Labors in and on the academy

Happy belated Labor Day to our US readers. Hope everyone took (or takes) a minute to learn the history of Labor Day in the US.

Today, the day after, I’m specifically thinking about the labor of “diversity work.”  Who is doing it? Who ISN’T?

Why does it matter? As TSW author dualitea recently wrote, there appears to be a discrepancy in majority identities and who shows up to do the learning and labor of evidence-based inclusion.

Academia is seemingly these days always talking about diversity. But is it working? Who is doing the working? The work that institutions are doing so far may not be working. A new NBER working paper  indicates that hiring ‘chief diversity officers’ is not significantly correlated with increased hiring of non-white faculty across 462 universities.

So I’d like to suggest some homework for scholars in our reader community who, like me, identify as white – go read On Being Included: On Racism and Diversity in Institutional Life (2012) by Dr. Sara Ahmed.

As she herself says of the book, “we need to work on the university when we work at the university.”

This is not labor that should be asked of marginalized faculty, who are already shouldering more unpaid and undervalued labors in the academy.

As TSW author Acclimatrix recently also wrote, there are many kinds of labors in the academy.  One way to be a respectful, kind colleague if you’re a white scholar in the academy is to take on some of the labor of working ON academia while working IN academia.


Performative allyship isn’t what I need from you, white men.

Hi all, your favorite sunflower is here with a quick reminder: performative allyship is not what we need from you. I am mostly directing this at white men in academia, because in my experience a lot of y’all are into allyship, just not principally because it is a good thing to do. What you want is the cookies associated with good allyship: namely, that it looks really good in your tenure packet and on grants when you serve on committees or perform other soft-skill heavy community actions on behalf of the university, for the sake of “diversity”. Additionally, a lot of you use performative allyship as a honeypot to attract underrepresented students, regardless of whether or not you are actually capable of mentoring these students. Unfortunately, underrepresented minorities in the sciences are not bakeries and our lives don’t exist to dispense you ego cookies–we exist regardless of whether or not it dawns on you that service towards URMs is good for your pretenure review packet. Continue reading

Why you’re a bad teacher

It’s back to school time y’all and Dr. Raptor is here to tell you why you’re bad at teaching (and what you can do about it).

OK so maybe you aren’t a bad teacher, but I’m sure you know some folks in academia who are. Even if you’ve got some great teaching chops, I’m here to talk about why most of us could still be doing better. And don’t lie, my click-bait title reeled you in, right?! Right?! (call me, Buzzfeed)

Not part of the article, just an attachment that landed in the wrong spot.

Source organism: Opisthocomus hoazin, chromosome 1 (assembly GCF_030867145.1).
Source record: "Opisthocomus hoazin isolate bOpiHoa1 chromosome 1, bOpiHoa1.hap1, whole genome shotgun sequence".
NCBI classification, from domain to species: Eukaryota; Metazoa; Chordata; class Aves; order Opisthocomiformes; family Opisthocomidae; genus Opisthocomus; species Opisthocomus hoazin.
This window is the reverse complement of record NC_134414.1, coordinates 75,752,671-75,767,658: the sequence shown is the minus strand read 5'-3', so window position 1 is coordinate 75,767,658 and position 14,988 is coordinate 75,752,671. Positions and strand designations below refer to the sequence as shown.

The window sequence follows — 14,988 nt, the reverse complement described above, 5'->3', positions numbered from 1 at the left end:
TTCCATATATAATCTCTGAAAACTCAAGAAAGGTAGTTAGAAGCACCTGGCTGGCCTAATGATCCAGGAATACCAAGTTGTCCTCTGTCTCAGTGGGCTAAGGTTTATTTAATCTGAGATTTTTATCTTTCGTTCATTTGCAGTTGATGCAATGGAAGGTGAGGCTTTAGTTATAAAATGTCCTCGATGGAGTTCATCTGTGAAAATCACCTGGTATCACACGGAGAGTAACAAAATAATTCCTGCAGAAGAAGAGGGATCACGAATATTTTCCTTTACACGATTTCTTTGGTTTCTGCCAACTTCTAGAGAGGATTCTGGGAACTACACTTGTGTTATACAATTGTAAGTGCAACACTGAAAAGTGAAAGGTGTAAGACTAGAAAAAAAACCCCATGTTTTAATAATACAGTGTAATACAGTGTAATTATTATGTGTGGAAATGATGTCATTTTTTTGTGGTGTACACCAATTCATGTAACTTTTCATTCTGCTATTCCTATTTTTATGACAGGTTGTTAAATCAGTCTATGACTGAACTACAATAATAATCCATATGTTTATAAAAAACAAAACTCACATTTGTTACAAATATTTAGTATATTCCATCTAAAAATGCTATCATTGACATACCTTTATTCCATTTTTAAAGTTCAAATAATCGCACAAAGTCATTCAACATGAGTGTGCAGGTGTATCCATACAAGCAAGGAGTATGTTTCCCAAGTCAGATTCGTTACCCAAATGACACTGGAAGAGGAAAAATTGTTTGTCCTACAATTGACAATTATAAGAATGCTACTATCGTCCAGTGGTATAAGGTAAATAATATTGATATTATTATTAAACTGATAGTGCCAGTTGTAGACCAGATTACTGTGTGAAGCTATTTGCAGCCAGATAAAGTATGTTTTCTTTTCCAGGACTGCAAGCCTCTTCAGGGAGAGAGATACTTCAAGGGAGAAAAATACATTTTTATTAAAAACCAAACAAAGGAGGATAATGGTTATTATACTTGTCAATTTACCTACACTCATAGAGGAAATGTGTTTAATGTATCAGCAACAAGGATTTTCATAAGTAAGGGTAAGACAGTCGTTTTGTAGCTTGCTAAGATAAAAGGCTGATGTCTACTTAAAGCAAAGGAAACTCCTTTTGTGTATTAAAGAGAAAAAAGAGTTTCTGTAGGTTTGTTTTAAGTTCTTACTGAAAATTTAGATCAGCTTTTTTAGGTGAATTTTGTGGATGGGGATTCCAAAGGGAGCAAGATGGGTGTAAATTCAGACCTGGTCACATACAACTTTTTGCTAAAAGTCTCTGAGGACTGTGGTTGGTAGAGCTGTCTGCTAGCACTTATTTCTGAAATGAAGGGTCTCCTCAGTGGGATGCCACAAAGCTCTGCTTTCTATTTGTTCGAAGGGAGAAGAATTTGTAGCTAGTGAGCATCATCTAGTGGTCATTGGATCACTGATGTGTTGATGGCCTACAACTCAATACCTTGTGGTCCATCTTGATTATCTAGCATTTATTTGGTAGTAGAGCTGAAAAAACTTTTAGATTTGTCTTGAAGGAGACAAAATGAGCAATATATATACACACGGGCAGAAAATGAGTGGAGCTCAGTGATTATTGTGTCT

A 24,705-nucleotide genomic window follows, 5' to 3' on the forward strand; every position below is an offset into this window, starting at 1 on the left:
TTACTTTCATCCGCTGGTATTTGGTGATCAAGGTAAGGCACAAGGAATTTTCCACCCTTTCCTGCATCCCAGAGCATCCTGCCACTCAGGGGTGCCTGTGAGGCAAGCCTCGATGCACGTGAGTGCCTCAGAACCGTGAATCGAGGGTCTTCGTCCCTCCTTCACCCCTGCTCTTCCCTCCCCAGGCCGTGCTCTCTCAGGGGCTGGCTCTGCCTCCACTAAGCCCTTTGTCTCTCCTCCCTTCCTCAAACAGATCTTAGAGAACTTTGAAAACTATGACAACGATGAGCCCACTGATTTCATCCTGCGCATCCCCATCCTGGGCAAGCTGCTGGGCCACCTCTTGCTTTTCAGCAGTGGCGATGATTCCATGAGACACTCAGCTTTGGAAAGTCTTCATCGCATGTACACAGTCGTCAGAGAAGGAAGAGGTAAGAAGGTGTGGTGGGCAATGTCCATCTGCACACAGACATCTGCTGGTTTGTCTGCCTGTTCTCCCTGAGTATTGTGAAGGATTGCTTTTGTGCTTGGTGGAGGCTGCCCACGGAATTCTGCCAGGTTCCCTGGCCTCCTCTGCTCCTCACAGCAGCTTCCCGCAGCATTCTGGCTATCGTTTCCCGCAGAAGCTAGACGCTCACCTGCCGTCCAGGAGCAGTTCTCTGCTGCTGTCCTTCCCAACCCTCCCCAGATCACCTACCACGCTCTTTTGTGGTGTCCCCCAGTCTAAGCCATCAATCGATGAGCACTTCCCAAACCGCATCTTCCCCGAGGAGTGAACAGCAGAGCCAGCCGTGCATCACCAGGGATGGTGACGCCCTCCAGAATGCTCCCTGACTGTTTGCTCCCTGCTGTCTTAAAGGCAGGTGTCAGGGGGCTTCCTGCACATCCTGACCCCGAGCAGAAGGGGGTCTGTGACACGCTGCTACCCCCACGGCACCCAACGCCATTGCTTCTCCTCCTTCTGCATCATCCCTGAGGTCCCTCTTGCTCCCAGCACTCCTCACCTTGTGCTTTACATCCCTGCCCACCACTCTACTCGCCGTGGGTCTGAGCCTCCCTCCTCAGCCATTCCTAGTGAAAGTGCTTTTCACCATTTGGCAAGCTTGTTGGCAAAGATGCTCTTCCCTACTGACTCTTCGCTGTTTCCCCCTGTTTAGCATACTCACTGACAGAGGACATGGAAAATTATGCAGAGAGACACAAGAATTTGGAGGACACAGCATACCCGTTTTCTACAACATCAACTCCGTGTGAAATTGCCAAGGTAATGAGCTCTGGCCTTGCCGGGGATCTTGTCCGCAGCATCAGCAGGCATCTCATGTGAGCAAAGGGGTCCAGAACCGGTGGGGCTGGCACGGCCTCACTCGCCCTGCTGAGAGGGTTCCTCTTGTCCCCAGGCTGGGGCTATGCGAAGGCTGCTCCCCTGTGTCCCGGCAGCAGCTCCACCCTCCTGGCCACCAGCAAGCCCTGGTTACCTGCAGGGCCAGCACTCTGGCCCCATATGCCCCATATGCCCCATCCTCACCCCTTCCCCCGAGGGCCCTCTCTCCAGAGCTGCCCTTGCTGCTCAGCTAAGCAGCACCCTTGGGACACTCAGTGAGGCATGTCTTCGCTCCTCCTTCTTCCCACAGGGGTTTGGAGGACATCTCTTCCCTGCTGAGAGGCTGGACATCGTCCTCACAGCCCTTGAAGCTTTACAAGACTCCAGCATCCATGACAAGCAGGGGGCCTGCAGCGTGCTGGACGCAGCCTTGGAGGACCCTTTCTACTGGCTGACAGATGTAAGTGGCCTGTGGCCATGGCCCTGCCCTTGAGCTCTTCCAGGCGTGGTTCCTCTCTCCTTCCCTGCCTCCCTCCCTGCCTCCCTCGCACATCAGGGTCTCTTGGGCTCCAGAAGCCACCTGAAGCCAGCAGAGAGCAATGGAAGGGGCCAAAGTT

Top 4 Reasons You’re Bad at Teaching

  1. Your education did not involve any training or coursework in teaching, you TA’d a few classes in grad school but other than that you’re just winging it.
  2. Your tenure/promotion/next job depends on student reviews of your teaching, so you teach in a way that makes students feel good about themselves, instead of in a way that best enables their learning
  3. You ignore research on education and learning in your discipline or don’t even know it exists; or you do know it exists and don’t use it because it takes too much time and effort to change your classes.
  4. You don’t really care or don’t have the energy/time to care because your institution doesn’t care or actively dissuades you from caring.

OK so now that we’ve got the main reasons you suck at teaching, let’s unpack them! Weeee!!!

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survival and activism in academia

Hi all, it’s your favorite sunflowering baddie, and I’m here to quickly let y’all know that activism and survival in academia are not mutually exclusive. It is not necessary to pick one over the other, and the fact that a lot of (old, white, male) folks in academia are insisting that you do so should tell you all you need to know.

I’m talking about this right now, in brief, because of a conversation I had this morning with my advisor about whether or not my significant branding within the institutions I participate in dilutes my science. My advisor argued that I needed to maybe begin toning it down, because what I needed right now is science publications and not Internet notoriety for having loud opinions.

To me, this conversation is wild because the entire reason I had enough clout in the ecological community as a whole to even get into graduate school was because my activism gave me the voice and space I needed to be able to do science. As a first-year student at a PWI, I needed not only to speak up to advocate for myself and my ability to do science; but I also needed allies willing to hear me out and create a space with me. This was the only way I could craft my eventual science persona as a biogeochemist, and the fact that I do advocate for justice in STEM shouldn’t detract from my actual scientific work. Think about it: for what other extracurricular activity could you be shamed for in this way? No one says that someone’s knitting habit detracts from their ability to be an amazing bird ecologist; so why does my social justice activism define my ability to use a thermal conversion elemental analyzer and write about it?